Monday night saw City Council adopt the first steps of the Regina Urban Revitalization initiative (click here for Report CR11-65) the development process for 53 acres of inner city land at Taylor Field and the CPR yard. The approval saw councillors and the Mayor support the project, address the “generational opportunity” ahead of them and council’s responsibility to guide revitalization.
The Mayor added a warning to the “conspiracy theorists” about speculating on private partners and questioning the transparency of the process. Mayor Fiacco warned against those who might mislead the public, bristling in his speech at imagined notions of duplicity and unfairness. Ward 9 Councillor Hincks added “nay-sayers” do not have a vision for the city, implying detractors have nothing to add to the process. Perhaps the words of warning developed as a response to the lone delegation Jim Elliott, who questioned the amount of funding made available to get the project started.
One of the six measures is $500, 000 dollars from the General Fund Reserve to “provide the financial resources necessary to initiate the plan.” (CR 11-65). The other sections include City Manager Glen Davies setting up a group within his office to engage stakeholders while he negotiates the purchase of CP lands. Deloitte would be contacted to provide planning and implementation.
One concern Mr. Elliott raised, not found specifically in the recommendations before council, was transparency and openness. Mr. Elliott, in fact, was lucky to present at all as he explained: the Executive Committee meeting, where the recommendations were adopted, took place behind closed doors Wednesday, May 25 and with the report presented to the public at a press conference on Friday. The deadline for submissions to City Council, however, was Thursday May 26.
It can be difficult to send a brief you must read as written to Council about a report you haven’t yet seen. Happily, the City Clerks office was flexible.
Most comments from councillors were broadly supportive and didn’t divert from a positive tone. Councilors Fougere and Clipsham spoke re: what if the city didn’t get involved? The prospect is that the CP lands could be sold privately and developers would then go through the planning process with little control, direction or vision from the City and its population. That is if the land were sold; Councilor Fougere added the notion of an empty parcel South of Dewdney Avenue, still owned by the CPR.
The above hypotheticals aren’t very appealing. Keeping the process directed by the City makes sense, but what does the city want to do?
The plan is to take the stadium report from last year, retain it and expand the scope to include development of commercial and residential properties on both the CP lands and the City owned land where Taylor Field sits. In many ways the plan accepts some of the concern raised during the Stadium debate last year on funding choices. This project should have something for everyone.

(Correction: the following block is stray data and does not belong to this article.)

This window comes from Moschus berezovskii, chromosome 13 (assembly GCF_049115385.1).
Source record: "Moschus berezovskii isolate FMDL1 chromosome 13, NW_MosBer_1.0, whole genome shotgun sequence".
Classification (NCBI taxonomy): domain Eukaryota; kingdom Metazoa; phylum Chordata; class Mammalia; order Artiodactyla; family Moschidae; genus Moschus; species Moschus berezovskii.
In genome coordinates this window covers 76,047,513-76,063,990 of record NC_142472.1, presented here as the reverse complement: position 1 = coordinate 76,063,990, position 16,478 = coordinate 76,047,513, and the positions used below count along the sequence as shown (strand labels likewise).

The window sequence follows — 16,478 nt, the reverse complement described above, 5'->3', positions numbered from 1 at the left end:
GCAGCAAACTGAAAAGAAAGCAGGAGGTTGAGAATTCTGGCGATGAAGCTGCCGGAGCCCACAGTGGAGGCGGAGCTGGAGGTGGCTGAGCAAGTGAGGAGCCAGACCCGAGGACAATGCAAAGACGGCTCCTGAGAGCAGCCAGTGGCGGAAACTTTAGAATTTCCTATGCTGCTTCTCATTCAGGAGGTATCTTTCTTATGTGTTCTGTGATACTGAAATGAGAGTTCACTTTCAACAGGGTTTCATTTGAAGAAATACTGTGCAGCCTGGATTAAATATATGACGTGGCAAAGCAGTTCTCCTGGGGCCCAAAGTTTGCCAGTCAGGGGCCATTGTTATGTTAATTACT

In the final speech, Mayor Fiacco stressed how open this process would be: that everyone would get their say and that it was a process, the exact outcomes would be shaped by the stakeholders, investors, City and citizens together.
He alternated between this inclusive talk and protecting the names of his private sector partners who, he assures us will be the major funders. The negotiations between CPR and investors may not public. Councilor Clipsham reminded council in his comments about the CPR’s non disclosure agreement with the Province last year, how similar stipulations hurt transparency.
The Mayor was adamant no one builds ‘domed stadiums’ anymore, this would be a multi-purpose entertainment facility. He said it at least twice. He seemed to remove ‘stadium’ from the lexicon of the project.
The fact Regina already has several multipurpose entertainment facilities doesn’t seem to faze our Mayor. Really the only entertainment the Centre of the Arts, Regina Public Library or say the University of Regina Wascana Campus cannot hold is the 30-40 000 person stadium experience. The reason Taylor Field exists is the Roughriders. Any facility with 30 000+ seats and a football specific playing surface is for the Roughriders first and foremost.
The Mayor seemed to be setting out the rules of the game in his comments Monday. Everyone would be involved in shaping the project, as long as shaping the project included destroying Taylor Field and building a new football stadium/entertainment facility on the CP lands. There would be public consultation yet there would have to necessarily be private conversations with private interests, who are paying for everything.
For more see Murray Mandryk’s (and he’s not nay-saying) piece in the May 31 edition of the Leader Post. He asks a few important questions like, how much tax incentives will drive private sector investment?